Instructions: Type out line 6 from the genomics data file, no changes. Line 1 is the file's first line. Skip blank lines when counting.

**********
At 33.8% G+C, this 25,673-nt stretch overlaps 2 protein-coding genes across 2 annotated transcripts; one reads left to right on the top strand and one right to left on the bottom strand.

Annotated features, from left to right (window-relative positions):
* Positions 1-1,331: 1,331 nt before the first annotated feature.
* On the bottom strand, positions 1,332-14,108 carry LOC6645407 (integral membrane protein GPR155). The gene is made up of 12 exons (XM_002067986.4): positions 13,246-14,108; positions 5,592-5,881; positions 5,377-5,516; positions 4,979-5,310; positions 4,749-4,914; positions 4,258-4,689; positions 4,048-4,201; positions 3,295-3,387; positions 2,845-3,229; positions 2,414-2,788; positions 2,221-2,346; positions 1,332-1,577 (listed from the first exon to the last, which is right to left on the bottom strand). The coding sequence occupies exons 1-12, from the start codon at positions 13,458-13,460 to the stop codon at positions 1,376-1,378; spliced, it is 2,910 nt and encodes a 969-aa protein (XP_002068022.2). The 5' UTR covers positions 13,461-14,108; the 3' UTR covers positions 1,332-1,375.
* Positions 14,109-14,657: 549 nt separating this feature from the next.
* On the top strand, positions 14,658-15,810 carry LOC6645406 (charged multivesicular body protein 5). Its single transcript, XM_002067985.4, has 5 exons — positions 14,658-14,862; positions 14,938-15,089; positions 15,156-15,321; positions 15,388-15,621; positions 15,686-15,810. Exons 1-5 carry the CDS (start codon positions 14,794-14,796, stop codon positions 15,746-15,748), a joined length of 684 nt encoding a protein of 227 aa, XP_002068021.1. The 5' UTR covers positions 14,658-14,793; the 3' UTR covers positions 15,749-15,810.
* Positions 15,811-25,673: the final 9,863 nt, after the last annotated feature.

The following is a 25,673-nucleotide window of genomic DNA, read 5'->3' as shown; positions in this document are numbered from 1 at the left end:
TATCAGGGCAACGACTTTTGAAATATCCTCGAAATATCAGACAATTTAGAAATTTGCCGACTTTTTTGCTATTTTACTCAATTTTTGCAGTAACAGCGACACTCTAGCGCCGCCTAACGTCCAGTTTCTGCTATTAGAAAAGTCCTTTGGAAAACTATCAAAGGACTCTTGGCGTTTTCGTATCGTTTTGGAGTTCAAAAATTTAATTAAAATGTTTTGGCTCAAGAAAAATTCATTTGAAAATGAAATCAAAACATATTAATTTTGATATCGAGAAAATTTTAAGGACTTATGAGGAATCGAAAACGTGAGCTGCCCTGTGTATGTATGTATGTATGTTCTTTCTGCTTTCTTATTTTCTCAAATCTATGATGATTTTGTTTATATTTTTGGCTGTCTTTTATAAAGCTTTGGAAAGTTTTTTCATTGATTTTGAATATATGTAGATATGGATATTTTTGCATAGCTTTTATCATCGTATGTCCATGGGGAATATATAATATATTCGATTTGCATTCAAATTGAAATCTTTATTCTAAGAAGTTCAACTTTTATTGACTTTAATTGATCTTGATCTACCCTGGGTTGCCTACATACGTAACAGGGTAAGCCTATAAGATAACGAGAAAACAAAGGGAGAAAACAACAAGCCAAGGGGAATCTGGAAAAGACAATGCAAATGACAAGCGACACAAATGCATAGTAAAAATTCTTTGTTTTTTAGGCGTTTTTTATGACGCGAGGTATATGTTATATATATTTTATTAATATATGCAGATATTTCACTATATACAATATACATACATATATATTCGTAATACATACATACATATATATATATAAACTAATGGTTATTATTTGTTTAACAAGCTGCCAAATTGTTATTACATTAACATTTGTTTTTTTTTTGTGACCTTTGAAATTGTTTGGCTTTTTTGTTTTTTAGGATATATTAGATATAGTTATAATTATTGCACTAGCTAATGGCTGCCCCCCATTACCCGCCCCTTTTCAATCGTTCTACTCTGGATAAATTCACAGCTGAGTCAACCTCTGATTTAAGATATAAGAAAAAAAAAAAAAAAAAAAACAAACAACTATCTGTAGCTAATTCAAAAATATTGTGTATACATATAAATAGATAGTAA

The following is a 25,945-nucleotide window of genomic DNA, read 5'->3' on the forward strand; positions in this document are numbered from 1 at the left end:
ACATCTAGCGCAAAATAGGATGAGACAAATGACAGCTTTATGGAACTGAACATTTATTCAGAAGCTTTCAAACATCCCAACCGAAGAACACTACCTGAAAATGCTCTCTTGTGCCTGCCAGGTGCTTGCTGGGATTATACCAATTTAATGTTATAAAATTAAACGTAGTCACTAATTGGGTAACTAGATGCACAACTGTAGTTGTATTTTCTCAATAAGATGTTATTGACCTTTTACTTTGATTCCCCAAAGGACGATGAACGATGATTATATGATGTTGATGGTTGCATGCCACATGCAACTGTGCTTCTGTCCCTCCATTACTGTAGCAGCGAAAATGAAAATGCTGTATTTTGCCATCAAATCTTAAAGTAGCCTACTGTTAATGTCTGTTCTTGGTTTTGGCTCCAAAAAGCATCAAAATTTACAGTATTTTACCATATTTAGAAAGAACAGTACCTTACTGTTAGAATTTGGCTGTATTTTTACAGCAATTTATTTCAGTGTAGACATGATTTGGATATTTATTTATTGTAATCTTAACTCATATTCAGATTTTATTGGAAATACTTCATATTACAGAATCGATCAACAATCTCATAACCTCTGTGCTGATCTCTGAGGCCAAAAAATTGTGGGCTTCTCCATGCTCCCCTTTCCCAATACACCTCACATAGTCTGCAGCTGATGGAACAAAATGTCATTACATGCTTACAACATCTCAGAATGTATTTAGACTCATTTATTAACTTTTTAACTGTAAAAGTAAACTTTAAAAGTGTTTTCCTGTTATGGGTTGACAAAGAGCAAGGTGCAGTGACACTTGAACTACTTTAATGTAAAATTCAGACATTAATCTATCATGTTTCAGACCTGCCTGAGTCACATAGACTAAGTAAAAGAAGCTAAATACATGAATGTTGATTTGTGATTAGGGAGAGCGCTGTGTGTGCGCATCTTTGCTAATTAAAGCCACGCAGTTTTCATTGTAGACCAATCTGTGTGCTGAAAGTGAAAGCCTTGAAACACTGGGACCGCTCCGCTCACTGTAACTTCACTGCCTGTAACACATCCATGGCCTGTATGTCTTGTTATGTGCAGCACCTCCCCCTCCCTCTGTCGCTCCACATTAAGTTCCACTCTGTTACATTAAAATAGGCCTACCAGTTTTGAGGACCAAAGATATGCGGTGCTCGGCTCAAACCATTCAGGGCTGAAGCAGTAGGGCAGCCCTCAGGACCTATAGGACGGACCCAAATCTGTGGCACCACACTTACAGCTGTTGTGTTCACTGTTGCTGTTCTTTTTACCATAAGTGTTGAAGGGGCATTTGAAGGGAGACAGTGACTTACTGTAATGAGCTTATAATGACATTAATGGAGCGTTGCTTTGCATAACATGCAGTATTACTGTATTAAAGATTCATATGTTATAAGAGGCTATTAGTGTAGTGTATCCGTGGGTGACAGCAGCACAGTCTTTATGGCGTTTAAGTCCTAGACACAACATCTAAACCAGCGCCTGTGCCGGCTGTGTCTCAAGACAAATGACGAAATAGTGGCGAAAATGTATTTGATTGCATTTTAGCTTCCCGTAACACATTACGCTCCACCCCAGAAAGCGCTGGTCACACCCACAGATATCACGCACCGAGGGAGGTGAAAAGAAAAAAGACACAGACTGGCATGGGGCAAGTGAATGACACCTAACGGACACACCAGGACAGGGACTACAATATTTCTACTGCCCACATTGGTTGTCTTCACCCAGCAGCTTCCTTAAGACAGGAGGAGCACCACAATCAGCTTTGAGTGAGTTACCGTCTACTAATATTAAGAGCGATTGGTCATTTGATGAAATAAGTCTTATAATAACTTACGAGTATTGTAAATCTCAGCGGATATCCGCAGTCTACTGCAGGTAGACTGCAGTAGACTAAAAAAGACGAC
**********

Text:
* On the top strand, positions 14,658-15,810 carry LOC6645406 (charged multivesicular body protein 5). Its single transcript, XM_002067985.4, has 5 exons — positions 14,658-14,862; positions 14,938-15,089; positions 15,156-15,321; positions 15,388-15,621; positions 15,686-15,810. Exons 1-5 carry the CDS (start codon positions 14,794-14,796, stop codon positions 15,746-15,748), a joined length of 684 nt encoding a protein of 227 aa, XP_002068021.1. The 5' UTR covers positions 14,658-14,793; the 3' UTR covers positions 15,749-15,810.